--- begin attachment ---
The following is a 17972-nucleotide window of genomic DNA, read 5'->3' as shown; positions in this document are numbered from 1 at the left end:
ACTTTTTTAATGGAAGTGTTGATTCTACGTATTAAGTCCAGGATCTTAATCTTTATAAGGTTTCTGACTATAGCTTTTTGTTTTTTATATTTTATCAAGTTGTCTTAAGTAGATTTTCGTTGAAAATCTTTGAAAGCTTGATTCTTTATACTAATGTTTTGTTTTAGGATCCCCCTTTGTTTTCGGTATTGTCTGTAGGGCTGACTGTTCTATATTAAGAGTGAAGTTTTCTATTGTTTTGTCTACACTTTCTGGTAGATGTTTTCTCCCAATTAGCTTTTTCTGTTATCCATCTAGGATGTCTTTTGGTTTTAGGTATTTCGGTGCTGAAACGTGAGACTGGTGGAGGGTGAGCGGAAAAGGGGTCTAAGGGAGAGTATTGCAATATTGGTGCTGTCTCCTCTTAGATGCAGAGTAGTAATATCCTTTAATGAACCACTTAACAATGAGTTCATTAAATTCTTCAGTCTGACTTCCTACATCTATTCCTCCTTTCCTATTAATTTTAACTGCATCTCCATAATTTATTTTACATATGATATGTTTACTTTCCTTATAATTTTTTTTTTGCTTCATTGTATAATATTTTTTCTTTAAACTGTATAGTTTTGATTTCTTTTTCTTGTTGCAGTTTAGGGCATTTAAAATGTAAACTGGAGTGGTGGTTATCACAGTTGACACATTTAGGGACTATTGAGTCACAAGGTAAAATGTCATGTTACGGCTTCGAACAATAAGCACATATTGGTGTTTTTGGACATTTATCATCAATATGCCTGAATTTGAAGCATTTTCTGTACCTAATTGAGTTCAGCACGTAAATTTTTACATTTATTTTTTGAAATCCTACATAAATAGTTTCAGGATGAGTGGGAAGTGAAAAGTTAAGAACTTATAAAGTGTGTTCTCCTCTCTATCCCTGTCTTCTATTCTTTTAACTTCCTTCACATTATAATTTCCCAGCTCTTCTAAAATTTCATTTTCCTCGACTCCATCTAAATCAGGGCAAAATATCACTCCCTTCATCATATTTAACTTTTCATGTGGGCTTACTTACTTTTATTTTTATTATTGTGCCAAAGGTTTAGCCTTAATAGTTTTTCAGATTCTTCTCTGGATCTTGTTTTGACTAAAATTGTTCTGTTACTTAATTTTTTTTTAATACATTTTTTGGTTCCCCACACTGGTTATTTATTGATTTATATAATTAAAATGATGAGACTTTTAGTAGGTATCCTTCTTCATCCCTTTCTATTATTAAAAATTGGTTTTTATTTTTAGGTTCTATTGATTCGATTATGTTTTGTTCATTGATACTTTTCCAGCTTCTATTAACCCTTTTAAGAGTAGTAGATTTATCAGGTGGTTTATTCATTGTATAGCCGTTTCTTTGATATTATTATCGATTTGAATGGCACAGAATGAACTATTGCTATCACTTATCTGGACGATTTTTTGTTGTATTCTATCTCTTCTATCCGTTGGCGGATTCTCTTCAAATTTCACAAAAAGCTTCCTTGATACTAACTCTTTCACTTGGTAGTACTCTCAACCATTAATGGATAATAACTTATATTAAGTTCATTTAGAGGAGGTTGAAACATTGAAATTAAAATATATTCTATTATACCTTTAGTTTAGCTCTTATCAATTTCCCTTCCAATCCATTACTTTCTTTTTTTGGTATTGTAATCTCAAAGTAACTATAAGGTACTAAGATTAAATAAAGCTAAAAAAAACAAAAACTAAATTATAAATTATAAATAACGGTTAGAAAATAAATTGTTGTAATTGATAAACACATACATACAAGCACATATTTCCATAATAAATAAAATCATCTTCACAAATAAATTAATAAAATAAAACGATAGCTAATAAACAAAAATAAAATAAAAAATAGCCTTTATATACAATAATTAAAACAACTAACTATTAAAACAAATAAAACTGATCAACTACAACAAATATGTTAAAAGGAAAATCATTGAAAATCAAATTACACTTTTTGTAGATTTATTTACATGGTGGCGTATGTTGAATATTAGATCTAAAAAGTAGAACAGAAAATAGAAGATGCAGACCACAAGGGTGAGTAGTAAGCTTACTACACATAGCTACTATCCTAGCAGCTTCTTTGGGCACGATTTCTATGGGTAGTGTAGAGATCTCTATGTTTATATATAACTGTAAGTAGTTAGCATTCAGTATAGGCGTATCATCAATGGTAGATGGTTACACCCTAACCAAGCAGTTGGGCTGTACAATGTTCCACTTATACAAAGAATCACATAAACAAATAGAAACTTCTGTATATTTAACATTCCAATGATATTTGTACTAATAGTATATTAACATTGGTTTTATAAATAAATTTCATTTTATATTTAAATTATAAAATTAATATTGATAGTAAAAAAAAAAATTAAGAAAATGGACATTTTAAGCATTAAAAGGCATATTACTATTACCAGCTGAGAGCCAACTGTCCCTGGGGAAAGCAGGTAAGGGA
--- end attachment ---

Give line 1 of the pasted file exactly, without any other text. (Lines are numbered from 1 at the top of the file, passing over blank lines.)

The following is a 17972-nucleotide window of genomic DNA, read 5'->3' as shown; positions in this document are numbered from 1 at the left end: